Oh Christmas tree, oh Christmas tree. How lovely are thy (artificial) branches? It’s that time of year again: dusting off the old boxes in the attic labeled “Xmas”, holding back neuroticism when your family member puts two of the same colored ornaments next to each other on the tree, and untangling lights for hours only to discover that half of them still work. Ah yes, Christmas!
For many American households, Christmas trees mark the start of the holiday season. While 76% of Americans, over 94 million homes, will be participating in the fir fun, not all agree on how to decorate the tree.
We surveyed 3,000 Americans to ask them how they decorate their trees- down to the type of tree to the ornaments used. After calculating the average for each Christmas tree factor, we then plugged the data into AI and asked it to create the “ideal Christmas tree” according to the findings. The results? Fir-tastic.
The ideal American tree is artificial, strung with beads, store-bought ornaments, multi-colored lights, and is about 5.8 feet tall.
Americans think the Christmas tree should be put up the day after Thanksgiving
80% of the nation prefers a classy look to tacky for their Christmas tree
No fuss, no fir. Americans want artificial
As beautiful as they may be, Americans are saying no to the real thing. According to the American Christmas Tree Association, the price of our festive friends is up 10% from last year. The smell of a good spruce is going to have to be replaced with pine air fresheners and plastic because 77% of Americans are going with an artificial tree this year.
A naked Christmas tree, just can’t be. In the words of Linus, from A Charlie Brown Christmas, “I never thought it was such a bad little tree. It’s not bad at all, really. Maybe it just needs a little love.” The majority of Americans can agree that the best part of a Christmas tree is its decor.
The red-and-green results are in. Americans are trimming the tree as such:
Other – >1%
The majority of Americans are decorating with tinsel, but honorable mentions go to those wrapping beads or the very laborious popcorn strings around the tree this year! And for the small portion of Americans that opted for paper chains, dried oranges, burlap…sleigh!
Homemade vs. store-bought ornaments
Unboxing “baby’s first Christmas” and popsicle stick reindeer is a part of the merry magic. With that said, some Americans choose to keep the memorabilia off the tree and opt for a more uniform look. 73% of Americans choose store-bought ornaments over homemade ornaments. Maybe next year, DIY angel, maybe next year.
Lights, camera, advent!
Nothing says holidays like halogen glow! We’re talking about Christmas lights. For the most part, Americans have clear winners for tree type, garland, and ornament types, but the nation is divided when it comes to the lights. Multi-color or classic white – we let the masses choose. A slim majority of Americans chose multi-colored lights by 59%, with 41% stringing up white lights.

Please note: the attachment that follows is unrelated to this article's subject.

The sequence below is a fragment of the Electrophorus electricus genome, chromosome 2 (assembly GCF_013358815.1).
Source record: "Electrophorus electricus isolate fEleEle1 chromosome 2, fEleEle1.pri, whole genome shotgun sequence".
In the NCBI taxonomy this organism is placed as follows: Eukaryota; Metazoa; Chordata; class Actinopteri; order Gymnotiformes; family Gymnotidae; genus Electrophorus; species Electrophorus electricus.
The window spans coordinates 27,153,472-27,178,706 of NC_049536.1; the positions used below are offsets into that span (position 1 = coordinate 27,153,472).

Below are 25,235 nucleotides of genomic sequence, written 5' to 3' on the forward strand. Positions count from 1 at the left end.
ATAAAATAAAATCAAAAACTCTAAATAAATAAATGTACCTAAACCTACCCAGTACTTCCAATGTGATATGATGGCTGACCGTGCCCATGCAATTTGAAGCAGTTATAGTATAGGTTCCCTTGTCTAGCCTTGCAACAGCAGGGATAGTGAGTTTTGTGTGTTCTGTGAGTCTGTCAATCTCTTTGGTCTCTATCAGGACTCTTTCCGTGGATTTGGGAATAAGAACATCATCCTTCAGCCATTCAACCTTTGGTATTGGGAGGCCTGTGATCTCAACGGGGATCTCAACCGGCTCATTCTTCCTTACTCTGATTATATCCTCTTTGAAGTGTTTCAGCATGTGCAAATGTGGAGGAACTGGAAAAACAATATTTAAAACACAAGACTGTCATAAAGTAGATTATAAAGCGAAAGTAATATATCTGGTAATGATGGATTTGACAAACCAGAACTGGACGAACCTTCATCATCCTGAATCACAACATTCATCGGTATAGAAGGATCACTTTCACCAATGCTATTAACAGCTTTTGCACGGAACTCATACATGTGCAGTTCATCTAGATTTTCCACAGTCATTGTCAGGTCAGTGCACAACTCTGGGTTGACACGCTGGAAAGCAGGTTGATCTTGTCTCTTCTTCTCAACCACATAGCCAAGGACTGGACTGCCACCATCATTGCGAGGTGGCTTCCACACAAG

The lights analysis didn’t end there. Do they flash? Are they still? We needed answers. An overwhelming majority of Americans, 72%, said that they prefer still lights. Every 3 in 10 American households prefer a disco for their tree with flashing lights.
Icing on the cake, err, topper on the tree
So the beads are up, the branches are teeming with ornaments, and every square inch of the Christmas tree is covered…except! The topper. The crème de la crème, the moment to polish it off, is the beloved Christmas topper. It would be but so naive to assume we, Americans, agree on that. Angels versus stars versus…Star Wars? Let’s unpack the nation’s favorite Christmas tree topper.
A staggering 62% of Americans put a star on top of their tree. Angels won second place with 21%. 7% said that they top the tree with a bow, just like the presents beneath it. Where it really gets interesting is the remaining 10%. Some stuck with classic holiday characters like a Santa topper, a reindeer figurine, a snowman, or the Grinch.
Then things get a little…eccentric. Highlights include a lawn gnome, Luke Skywalker, a UFO miniature, a ceramic figure of E.T., and a disco ball. That really tops the competition.
But wait – there’s myrrh
It’s not just about the tree itself. Just as Die Hard as a Christmas movie is a contested issue, so is the appropriate date for putting up the tree. Some Americans will fight for the right to put up the tree pre-Thanksgiving while others are adamant on a December start date. So what’s the right answer?
46% of Americans agree that the day after Thanksgiving is when you should put the Christmas tree up. There you have it folks. Have a tree-mendous holiday season and happy tree decorating!
We surveyed over 3,000 Americans in November 2023 about their holiday tree preferences. The age range was between 18-65 with all participants residing in the United States. Just over half — 52% — were female, 42% were male, 4% identified as trans or non-binary, and 1% listed “other”.
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